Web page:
Objective To study the efficacy and complications of total hip arthroplasty (THA) with rivet system for reconstruction of joint capsule and external rotator muscles.Methods Data of 170 patients managed with THA of femoral neck fracture between January 2009 and January 2012 were reviewed retrospectively.Hip fracture was the result of a fall and all were subcapital fractures.The fracture patterns were classified as Garden Ⅳ in 139 patients and Garden Ⅱ in 31 patients according to the degree of displacement.In all,85 patients (37 males and 48 females;age between 61 and 84 years,mean 73 years) underwent joint capsule as well as external rotator muscle reconstruction by rivet system (study group).The remaining 85 patients (36 males and 49 females;age between 64-87 years,mean 74 years) were served as control group.The MOS 36-item short form health survey (SF-36),dislocation rate and complications were evaluated at postoperative follow-up.Results Duration of follow-up was 36 to 60 months (mean,46 months).SF-36 questionnaire scale was (45.95 ±4.27)points in study group and (45.38 ± 4.67) points in control group before operation (P > 0.05),while (83.67 ± 3.93) points in study group and (82.16 ± 3.21) points in control group at postoperative follow-up (P < 0.05).Six patients in control group suffered from early prosthetic dislocation,but none in study control.Perioperative incidence of complications was comparable between the two groups (P >0.05).Conclusions Application of rivet system for reconstruction of joint capsule and external rotator muscles in THA of patients with femoral neck fracture can reduce incidence of prosthetic dislocation after operation.The operation is simple and will not increase the rate of perioperative complications.%目的 探讨全髋关节置换术(THA)中应用铆钉重建关节囊及外旋肌群的临床疗效及并发症. 方法 回顾性分析2009年1月—2012年1月因股骨颈骨折接受THA的患者170例,致伤原因均为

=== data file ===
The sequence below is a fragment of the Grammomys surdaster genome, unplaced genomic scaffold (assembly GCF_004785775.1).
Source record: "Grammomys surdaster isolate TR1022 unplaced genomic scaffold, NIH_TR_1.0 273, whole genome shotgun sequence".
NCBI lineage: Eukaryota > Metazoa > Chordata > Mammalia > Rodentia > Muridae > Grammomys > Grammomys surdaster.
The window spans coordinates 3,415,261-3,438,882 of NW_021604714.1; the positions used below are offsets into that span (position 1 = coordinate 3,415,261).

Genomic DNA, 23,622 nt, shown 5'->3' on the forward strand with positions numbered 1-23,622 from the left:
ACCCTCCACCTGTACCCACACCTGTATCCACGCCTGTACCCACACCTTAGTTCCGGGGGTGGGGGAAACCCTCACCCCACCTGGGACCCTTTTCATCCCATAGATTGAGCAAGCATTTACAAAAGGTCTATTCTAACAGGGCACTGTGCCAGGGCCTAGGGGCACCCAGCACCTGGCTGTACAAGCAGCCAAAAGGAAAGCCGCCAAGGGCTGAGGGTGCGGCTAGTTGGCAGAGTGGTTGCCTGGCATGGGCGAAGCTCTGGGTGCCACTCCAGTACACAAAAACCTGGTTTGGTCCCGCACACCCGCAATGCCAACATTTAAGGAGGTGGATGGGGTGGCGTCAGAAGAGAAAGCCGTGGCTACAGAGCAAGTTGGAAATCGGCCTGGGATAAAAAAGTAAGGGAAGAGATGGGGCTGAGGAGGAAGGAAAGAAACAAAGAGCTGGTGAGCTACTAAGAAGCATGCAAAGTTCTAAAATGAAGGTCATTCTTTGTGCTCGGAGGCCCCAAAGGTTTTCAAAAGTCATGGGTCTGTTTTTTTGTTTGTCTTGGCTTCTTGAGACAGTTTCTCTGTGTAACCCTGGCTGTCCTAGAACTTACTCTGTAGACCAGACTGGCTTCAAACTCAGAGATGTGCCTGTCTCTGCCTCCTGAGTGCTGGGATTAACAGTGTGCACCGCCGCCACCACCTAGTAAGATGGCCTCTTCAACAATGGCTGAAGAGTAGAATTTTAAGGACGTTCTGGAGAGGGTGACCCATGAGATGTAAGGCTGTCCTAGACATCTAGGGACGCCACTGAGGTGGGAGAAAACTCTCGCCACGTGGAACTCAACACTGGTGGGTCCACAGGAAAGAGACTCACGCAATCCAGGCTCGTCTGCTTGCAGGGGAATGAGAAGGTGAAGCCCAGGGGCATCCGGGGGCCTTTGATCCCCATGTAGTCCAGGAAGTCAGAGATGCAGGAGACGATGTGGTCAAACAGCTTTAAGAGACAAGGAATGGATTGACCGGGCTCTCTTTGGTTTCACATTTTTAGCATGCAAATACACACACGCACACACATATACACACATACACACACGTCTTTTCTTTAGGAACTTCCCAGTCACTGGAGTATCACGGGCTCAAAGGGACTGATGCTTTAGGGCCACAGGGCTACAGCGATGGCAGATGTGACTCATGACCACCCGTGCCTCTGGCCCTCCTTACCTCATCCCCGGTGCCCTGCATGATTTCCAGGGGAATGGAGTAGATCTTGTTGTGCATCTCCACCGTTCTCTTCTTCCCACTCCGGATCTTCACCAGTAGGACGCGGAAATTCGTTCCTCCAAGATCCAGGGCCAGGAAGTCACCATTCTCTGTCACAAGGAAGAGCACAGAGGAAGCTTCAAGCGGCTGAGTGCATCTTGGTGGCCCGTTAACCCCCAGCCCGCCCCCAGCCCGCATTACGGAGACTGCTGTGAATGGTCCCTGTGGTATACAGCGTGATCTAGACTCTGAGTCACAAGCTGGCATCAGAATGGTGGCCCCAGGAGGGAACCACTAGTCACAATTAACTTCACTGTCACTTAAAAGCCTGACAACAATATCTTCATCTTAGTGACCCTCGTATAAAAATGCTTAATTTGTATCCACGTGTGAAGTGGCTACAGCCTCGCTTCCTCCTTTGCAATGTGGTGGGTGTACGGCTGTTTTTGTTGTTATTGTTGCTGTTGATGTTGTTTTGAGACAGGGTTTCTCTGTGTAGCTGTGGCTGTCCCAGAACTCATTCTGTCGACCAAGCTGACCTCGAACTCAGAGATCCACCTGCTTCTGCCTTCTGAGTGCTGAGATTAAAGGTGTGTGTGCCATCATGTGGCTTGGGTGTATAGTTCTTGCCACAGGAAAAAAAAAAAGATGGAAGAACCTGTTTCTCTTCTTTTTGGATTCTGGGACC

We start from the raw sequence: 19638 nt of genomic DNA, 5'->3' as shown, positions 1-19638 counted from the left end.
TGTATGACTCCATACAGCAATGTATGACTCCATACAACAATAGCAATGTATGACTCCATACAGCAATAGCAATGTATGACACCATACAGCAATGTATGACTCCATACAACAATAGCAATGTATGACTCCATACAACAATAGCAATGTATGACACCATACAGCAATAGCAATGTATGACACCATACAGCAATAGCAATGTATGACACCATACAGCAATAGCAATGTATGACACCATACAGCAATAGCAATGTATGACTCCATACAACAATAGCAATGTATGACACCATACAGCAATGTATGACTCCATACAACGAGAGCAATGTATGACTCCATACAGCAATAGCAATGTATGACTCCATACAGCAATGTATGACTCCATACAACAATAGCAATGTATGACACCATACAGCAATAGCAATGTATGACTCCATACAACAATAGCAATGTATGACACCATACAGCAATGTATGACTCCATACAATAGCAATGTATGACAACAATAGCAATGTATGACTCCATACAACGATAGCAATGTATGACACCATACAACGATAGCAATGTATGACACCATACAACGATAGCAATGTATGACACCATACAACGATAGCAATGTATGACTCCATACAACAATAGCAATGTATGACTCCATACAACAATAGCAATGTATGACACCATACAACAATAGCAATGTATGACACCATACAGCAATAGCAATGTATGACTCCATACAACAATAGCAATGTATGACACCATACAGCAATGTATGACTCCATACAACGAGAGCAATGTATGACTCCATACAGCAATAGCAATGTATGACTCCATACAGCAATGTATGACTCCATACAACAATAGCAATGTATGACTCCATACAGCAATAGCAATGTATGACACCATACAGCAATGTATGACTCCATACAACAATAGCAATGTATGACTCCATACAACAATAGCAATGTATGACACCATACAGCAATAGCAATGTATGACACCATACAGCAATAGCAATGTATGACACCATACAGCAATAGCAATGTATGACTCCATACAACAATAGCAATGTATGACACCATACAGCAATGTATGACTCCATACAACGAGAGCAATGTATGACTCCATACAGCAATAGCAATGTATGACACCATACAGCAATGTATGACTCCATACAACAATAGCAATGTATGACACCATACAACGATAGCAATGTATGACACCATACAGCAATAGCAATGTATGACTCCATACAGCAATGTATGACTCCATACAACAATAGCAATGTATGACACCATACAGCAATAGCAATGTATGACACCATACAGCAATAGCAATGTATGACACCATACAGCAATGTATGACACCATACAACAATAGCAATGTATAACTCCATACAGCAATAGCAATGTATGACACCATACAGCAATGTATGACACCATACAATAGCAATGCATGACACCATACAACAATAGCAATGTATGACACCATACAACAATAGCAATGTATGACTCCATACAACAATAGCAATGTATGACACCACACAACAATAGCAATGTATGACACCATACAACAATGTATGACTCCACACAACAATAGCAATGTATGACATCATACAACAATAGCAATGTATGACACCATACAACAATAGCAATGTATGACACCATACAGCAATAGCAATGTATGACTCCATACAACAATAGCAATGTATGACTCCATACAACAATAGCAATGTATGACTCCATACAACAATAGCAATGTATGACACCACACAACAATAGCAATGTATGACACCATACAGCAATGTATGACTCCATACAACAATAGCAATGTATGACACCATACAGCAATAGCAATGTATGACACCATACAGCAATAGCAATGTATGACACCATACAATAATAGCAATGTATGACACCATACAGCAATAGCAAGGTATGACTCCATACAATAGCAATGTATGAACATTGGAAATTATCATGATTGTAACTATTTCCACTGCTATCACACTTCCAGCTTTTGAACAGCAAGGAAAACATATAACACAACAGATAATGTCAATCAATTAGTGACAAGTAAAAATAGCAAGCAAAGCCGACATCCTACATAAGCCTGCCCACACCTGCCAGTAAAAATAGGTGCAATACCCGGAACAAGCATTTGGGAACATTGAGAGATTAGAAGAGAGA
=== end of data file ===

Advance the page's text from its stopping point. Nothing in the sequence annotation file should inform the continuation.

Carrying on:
14. Effect of a Home Based Exercise Program on Postmenopausal Women’s Shoulder Girdle Muscle Strength for Women with Breast Cancer

    Directory of Open Access Journals (Sweden)

    M. Akoochakian

    2014-10-01